HBO intends to adapt the popular OpenTV web series Brown Girls into a television series, The Verge reports. The web series, which originally debuted on Elle.com, follows in the path of HBO’s recent habit of using web series as source material for new television shows. Last year, the network picked up Issa Rae’s YouTube series Awkward Black Girl to create the critically acclaimed comedy Insecure as well as Ben Sinclair’s Vimeo series High Maintenance to create a series of the same name.
Show creators Fatimah Asghar (popular poet and writer for the web series) and Samantha Bailey (director for both Brown Girls and another OpenTV webseries called You’re So Talented) revealed the plans for the HBO adaptation in a recent interview with Elle Magazine. Brown Girls follows best friends Leila (played by Nabila Hossain) and Patricia (Sonia Denis) through their lives in Chicago and exploration of their identities, relationships, and sexualities.
Speaking to the intentions that she and Bailey have for the television adaptation, Asghar says, “When we talked about the show to HBO, we told them that we wanted to show how they were resourcefully fly.” Asghar explained that the characters on the web series deal with real, grounded issues where they do not have enormous amounts of disposable income, and that she and Bailey want to keep that dynamic going forward. “We don’t want a show that is flashy and smooth. We want a show that is gritty. That has this kind of realness to it.”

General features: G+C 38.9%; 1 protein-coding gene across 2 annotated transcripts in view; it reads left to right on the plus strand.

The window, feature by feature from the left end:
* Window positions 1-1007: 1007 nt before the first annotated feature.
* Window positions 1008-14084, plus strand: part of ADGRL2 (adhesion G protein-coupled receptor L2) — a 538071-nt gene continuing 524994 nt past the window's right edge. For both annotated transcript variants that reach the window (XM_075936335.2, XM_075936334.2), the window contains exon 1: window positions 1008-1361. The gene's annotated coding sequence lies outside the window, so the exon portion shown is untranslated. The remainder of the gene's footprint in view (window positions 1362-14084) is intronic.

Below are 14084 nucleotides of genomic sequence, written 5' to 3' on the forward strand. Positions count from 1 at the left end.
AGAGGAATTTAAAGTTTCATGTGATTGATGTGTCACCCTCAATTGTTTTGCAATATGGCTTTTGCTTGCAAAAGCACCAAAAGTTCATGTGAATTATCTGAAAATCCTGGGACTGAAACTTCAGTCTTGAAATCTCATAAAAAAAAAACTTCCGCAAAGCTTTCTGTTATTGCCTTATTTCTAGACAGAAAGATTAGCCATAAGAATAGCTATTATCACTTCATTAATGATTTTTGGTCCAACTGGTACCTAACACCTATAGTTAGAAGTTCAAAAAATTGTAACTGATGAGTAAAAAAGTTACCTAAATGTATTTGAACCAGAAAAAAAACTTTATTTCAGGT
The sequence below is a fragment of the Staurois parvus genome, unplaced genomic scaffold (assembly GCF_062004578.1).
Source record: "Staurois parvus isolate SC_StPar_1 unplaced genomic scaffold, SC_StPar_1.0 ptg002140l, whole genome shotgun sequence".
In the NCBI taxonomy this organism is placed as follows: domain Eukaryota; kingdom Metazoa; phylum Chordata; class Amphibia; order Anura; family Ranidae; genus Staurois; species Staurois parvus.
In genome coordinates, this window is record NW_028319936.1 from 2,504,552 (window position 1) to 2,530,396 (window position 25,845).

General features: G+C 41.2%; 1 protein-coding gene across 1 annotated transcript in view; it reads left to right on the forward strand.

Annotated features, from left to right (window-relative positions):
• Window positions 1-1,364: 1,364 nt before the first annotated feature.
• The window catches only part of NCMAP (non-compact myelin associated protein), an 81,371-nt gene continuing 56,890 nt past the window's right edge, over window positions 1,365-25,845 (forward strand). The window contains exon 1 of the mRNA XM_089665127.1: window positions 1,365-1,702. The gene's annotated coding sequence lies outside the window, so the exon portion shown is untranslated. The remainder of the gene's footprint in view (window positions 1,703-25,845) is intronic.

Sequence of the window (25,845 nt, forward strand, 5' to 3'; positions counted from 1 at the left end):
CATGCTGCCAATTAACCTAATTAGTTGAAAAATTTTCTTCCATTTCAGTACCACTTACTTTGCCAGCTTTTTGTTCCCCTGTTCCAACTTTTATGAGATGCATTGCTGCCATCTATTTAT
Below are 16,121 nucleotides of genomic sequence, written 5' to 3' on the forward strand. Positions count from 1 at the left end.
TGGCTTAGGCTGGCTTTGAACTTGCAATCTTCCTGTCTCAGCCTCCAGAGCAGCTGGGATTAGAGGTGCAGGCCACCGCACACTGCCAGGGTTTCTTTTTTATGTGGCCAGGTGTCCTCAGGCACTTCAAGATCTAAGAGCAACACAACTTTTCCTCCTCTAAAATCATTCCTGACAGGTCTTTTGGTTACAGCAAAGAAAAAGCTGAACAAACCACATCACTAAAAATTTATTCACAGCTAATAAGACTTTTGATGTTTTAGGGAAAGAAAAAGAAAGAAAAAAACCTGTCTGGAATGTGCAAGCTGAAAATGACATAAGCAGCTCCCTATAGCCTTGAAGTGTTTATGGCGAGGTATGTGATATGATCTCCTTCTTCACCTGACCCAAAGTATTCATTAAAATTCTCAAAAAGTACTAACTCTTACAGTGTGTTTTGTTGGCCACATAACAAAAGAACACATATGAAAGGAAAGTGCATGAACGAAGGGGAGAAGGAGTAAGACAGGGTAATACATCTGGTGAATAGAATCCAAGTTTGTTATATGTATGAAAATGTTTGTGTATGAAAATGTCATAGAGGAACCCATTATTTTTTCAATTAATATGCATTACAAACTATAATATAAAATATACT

Asghar also detailed how she sees the HBO adaptation as an opportunity to allow Brown Girls to flourish and grow as a complex, nuanced series that carries political clout. She added, “I want [the TV show] to be very Chicago-focused and queer folks of color–focused. And to have women of color and queer people of color be the protagonists and the antagonists in their own story. That’s very important to me.”
Nabila Hossain’s character in Brown Girls, Leila, is a queer Muslim woman, while Sonia Denis’ character Patricia is a young black woman. HBO’s choice to pursue a story which focuses on representing races and sexualities that are not traditionally seen in television signals the network’s continued effort towards creating shows that are politically relevant and progressive. Recent HBO series such as Issa Rae’s Insecure and Westworld have been lauded for such qualities; Insecure was celebrated by critics for its representation of black women as well as its humorous yet biting racial commentary, while Westworld is continually praised for its gender politics and feminist core.
In fact, Asghar attributes the attention given to Brown Girls by HBO to Issa Rae and her own journey from YouTube to premium cable. “I don’t think we could be possible without Issa Rae,” Asghar admits. “Without Issa, and all the things she did to knock doors open, people would not have looked at us or taken us seriously.” Asghar concluded the interview by describing her hopes that Brown Girls can do the same for others. “[Issa Rae] kind of paved the way for us and we can do that for other folks. I hope we can do that for other girls.”